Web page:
Ever since it was clear that Apple's 2001 foray into digital music would be a smashing success, naysayers have been proclaiming that it was only a matter of time before competitors would catch up to and eventually surpass the wildly popular iPod player.
Even though this prediction has so far proved no more reliable than an Enron balance sheet as of this summer, the iPod was claiming a 74 percent market share of digital music players Apple CEO Steve Jobs feels the pressure. "Playing it safe is the most dangerous thing we can do," he recalls telling a gathering of Apple's hundred brightest execs and engineers last year. "We have to get bolder."
So Jobs and his team undertook a big initiative to come up with a new iPod model that wouldn't just improve its predecessors but "change the rules." Their efforts bore small results. Very small. The iPod nano - a term meaning one billionth - is smaller than a business card and about as thick as layer-cake frosting. Introduced at a much-touted Apple launch event last week, it blends the weightlessness of the no-screen, low-capacity iPod Shuffle with all the features of top-of-the-line iPods, like navigational click-wheel, color screen and playlists on the go.
Most of all, it has that classic Apple combination of Zen-garden austerity and cutting-edge tech swagger that stirs the soul and opens the wallets of cool-seekers and gadget freaks. "As soon as I saw it, I felt like reaching for my credit card," says tech analyst Tim Bajarin, reports News Week.
According to Boston Globe, Apple may have been a tad too clever with the nomenclature. It seems that Creative Technology Ltd. of Singapore has been selling a music player called Nano since March. That's Nano, with a capital N. Perhaps that slight difference will matter to a trademark judge somewhere.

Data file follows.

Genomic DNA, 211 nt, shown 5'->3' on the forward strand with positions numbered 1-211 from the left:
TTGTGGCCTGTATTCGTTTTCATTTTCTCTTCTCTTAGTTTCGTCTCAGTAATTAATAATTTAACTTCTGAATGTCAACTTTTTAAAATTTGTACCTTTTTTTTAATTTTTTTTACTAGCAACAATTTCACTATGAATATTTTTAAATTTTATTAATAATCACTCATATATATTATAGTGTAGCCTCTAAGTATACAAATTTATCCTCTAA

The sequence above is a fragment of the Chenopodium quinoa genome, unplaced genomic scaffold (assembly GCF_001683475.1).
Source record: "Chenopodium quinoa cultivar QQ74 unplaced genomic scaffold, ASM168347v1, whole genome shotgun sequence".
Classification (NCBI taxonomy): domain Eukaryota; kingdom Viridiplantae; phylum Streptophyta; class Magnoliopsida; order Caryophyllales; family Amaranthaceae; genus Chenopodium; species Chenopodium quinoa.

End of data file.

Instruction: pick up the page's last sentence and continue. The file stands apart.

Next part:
Apple's already in trouble with Creative, which last month won a US patent on a user interface technology similar to the one used by the iPod. Another feature of the iPod interface has also been patented by Microsoft Corp. Believe it or not, Apple chief executive Steve Jobs might end up owing royalties to Microsoft chairman Bill Gates.
This could get expensive. But Apple's raking in cash from its iPod line more than $1 billion in sales last quarter alone. Now the company plans to keep the run going by making the smallest iPod yet. The nano has been stripped, shrunken, compressed in every practical way. The goal, said Stan Ng, Apple's director of iPod product marketing, was ''making it as thin and small and unconsciously portable as we could." Indeed, it's a good thing you have to plug in headphones. If it weren't for the wire, you could lose the nano in a shirt pocket.